Thursday, July 5, 2007

What The &%#@ Were They Thinking?—Vol. I

First of an occasional series on major FUBARs in music history…

I stumbled across Gimme Shelter on the tube last night and watched it for like the 85th time.  It’s the documentary film about the infamous 1969 Rolling Stones Altamont concert debacle, and I came away with the same thought I always have when I watch that movie—what the fuck were the Stones thinking?!?  Sure, it was a nice gesture on their part to try to stage a free concert, but the band was very naïve to think that it would be like "Woodstock West" or "Monterey Pop, The Sequel".  First off, Woodstock wasn’t as peachy as people make it out to be—the organizers there really pushed their luck and were damn lucky it didn’t turn into an epic catastrophe, and The Stones were just about as lucky that Altamont didn’t turn out worse than it actually was.

The show was destined to be a disaster from the start because they kept changing the location for it.  Two or three different sites were considered, including Golden Gate Park in San Francisco, but the concert got moved around for various reasons, and at the last minute one Dick Carter offered up his Altamont Speedway, located about 40 miles east of the Bay Area, in exchange for the free publicity, although I have no idea what the hell for—the speedway was dormant, and NASCAR wasn't a terribly big sensation at the time.  Anyway, with less than 48 hours’ notice, the show was moved to a hill outside this racetrack with totally inadequate toilet and electrical facilities, not to mention inadequate accessibility by car for 100,000 people, and it appeared to be every bit the clusterfuck to get to that Woodstock was.

Okay, I have a couple questions.  First off, why would you schedule on outdoor concert in Northern California in December?!?  The Bay Area is frigid enough in summertime—why in blue blazes would you do an outdoor show during the holiday season?  Seems to me that L.A. or sunny San Diego might’ve been a tad more comfy for this one.  Secondly, how fucking dumb do you gotta be to hire the Hell’s Angels to provide "security"?  Ever hear of that "inmates running the asylum" analogy?  Good rule of thumb:  Avoid hiring anyone who wants to be paid in beer, but if you do so, do not pay them until after they’ve done the job, not while they're doing it!!!

The concert was just a total disaster, of course.  The sound system was totally inadequate for the size of the crowd, and food, water and toilets were an afterthought.  Patience became just as scarce as the food, water and toilets not long after the show began, and fights broke out all over, many of them involving the "security people."  In addition to the Stones, the bill included Santana, Crosby Stills Nash & Young, the Flying Burrito Brothers and Jefferson Airplane, but only the latter two acts (plus the Stones) are shown during the film.  The Grateful Dead was also scheduled to play between JA and the Stones on the bill, but when Jerry Garcia got word of the fisticuffs between the Airplane’s Marty Balin and the "security people" (see film) and the nasty vibe of the whole thing in general, the Dead high-tailed it outta there.  Oh, did I mention that drugs played a part in all this? Drugs are bad, mmm-kay?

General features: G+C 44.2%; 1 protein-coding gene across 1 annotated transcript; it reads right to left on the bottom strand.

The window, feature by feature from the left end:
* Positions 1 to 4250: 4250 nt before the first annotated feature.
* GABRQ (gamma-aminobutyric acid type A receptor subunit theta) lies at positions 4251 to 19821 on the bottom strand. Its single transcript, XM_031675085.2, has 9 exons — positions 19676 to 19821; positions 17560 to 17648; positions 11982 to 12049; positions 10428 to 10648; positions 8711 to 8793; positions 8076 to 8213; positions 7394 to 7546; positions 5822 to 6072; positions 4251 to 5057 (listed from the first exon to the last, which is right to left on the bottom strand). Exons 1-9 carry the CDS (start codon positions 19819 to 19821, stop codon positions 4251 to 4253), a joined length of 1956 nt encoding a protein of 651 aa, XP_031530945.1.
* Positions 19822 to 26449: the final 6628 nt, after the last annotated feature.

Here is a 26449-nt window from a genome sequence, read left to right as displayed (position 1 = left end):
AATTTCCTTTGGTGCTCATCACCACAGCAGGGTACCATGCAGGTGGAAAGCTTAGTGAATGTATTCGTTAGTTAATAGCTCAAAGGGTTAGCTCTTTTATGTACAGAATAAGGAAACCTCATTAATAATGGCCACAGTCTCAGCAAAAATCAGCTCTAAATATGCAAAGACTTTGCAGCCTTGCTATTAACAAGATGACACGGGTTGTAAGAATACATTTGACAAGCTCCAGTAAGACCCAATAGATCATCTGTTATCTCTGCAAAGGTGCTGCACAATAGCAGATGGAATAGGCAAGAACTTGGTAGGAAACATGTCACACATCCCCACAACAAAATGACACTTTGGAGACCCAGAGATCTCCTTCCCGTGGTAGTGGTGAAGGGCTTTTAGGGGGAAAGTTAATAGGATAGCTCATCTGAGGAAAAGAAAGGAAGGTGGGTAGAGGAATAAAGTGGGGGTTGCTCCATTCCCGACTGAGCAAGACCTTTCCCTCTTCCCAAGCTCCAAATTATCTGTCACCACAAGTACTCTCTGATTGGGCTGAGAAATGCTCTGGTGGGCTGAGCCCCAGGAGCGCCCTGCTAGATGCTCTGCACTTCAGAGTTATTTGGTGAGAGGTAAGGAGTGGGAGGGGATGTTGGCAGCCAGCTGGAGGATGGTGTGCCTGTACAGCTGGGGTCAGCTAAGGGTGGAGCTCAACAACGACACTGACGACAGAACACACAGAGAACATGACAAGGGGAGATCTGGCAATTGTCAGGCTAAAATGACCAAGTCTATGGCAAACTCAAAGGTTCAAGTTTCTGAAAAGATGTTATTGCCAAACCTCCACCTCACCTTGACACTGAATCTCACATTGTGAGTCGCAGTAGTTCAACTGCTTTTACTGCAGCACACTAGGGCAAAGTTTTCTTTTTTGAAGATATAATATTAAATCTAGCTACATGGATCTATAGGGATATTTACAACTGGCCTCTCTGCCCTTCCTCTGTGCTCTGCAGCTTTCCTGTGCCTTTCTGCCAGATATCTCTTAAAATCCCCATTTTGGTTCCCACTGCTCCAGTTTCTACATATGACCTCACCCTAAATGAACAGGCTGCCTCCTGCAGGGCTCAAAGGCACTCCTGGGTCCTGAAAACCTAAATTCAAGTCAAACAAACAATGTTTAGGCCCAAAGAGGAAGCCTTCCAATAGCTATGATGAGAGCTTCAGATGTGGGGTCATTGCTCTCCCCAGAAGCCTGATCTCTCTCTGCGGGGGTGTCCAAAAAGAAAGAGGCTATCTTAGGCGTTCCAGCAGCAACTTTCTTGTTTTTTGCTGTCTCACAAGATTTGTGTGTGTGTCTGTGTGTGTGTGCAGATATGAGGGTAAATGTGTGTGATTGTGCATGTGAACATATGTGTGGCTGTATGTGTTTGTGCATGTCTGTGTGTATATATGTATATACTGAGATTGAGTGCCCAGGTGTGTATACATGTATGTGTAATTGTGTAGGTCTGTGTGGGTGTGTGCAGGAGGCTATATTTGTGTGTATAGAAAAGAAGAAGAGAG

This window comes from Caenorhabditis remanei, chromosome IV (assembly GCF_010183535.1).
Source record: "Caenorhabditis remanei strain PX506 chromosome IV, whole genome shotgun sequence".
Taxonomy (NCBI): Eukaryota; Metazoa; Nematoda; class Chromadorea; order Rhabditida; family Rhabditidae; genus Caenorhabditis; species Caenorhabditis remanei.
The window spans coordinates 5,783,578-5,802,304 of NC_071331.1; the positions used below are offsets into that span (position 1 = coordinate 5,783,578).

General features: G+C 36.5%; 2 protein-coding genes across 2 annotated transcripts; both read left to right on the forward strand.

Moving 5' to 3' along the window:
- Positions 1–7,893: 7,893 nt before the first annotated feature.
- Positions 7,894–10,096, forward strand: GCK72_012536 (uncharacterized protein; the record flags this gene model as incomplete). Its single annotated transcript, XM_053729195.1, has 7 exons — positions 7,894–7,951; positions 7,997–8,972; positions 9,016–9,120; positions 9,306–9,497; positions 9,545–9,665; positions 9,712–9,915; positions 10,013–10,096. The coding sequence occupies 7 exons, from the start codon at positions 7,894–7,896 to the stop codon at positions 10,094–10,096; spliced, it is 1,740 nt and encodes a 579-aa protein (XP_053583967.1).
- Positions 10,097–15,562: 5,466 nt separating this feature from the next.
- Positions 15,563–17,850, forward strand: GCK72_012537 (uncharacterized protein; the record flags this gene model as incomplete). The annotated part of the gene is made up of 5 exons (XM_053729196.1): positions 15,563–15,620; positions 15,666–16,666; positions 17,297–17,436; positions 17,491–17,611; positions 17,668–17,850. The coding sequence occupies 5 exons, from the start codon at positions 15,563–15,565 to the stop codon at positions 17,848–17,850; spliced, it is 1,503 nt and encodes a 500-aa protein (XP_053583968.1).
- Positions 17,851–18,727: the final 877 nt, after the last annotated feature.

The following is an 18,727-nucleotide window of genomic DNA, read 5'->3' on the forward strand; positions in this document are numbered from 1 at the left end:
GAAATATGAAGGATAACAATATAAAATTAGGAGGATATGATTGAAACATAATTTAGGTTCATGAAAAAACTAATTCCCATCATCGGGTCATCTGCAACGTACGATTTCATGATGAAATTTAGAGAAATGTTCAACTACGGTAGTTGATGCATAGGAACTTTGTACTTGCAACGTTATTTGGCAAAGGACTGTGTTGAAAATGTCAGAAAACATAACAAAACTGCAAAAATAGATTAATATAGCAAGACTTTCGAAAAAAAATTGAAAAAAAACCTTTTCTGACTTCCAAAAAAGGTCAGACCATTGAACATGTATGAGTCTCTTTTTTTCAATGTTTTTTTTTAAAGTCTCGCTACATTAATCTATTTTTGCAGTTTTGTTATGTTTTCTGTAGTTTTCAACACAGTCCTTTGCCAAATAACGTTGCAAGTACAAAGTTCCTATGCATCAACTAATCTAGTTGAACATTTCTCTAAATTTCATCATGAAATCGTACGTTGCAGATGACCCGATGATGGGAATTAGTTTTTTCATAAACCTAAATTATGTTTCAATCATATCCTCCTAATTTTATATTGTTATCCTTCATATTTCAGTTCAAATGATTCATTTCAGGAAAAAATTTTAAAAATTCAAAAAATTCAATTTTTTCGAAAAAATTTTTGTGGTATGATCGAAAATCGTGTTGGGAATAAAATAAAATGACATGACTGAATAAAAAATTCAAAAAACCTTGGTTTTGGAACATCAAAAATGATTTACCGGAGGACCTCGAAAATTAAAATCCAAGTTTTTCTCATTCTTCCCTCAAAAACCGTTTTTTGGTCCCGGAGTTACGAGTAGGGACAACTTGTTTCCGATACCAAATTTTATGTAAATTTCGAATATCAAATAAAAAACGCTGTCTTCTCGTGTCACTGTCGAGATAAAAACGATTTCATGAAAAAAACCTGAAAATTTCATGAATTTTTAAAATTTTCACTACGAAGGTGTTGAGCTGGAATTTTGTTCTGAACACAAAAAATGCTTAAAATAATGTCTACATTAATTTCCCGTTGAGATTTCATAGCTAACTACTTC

Just to make things worse, the Stones’ set was delayed because bassist Bill Wyman was unable to get to the venue in a timely manner, thus, it was dark and even colder by the time Mick and the boys hit the stage, and the already-agitated crowd and "security people" were downright rabid.  As documented in the film, the Stones’ set was marred with constant interruptions caused by fights breaking out right and left in front of the stage.  Jagger tried to quell the violence by pleading with the crowd to chill out, but it did little good.  The girl right at the edge of the stage staring at Mick with tears in her eyes pretty much reflected the ugliness that went on that night, culminating in the stabbing death (caught on camera) of 18-year-old Meredith Hunter at the hands of one of the "security people".  A tragedy, to be sure, but it wasn’t totally unjustified, either.  Hunter brandished a handgun—not a particularly bright move for a black guy dressed like a leprechaun pimp in the middle of a huge crowd of predominately white people.  Still, I think Hunter could’ve been properly subdued with a proper security force instead of a flotilla of drunken redneck bikers.  The film also didn’t mention that there were three other deaths at Altamont—two people were run over by a car, and another person drowned in a nearby drainage ditch (probably that bozo who kept crowd-surfing during the Burrito Brothers' set).  Just an ugly, ugly event, as well as a black eye for Rock ‘N’ Roll—so much for all that tree-hugging hippie utopia crap, eh?

Still, the Altamont concert seemed strangely appropriate as more or less the closing chapter of such a turbulent and violent decade.

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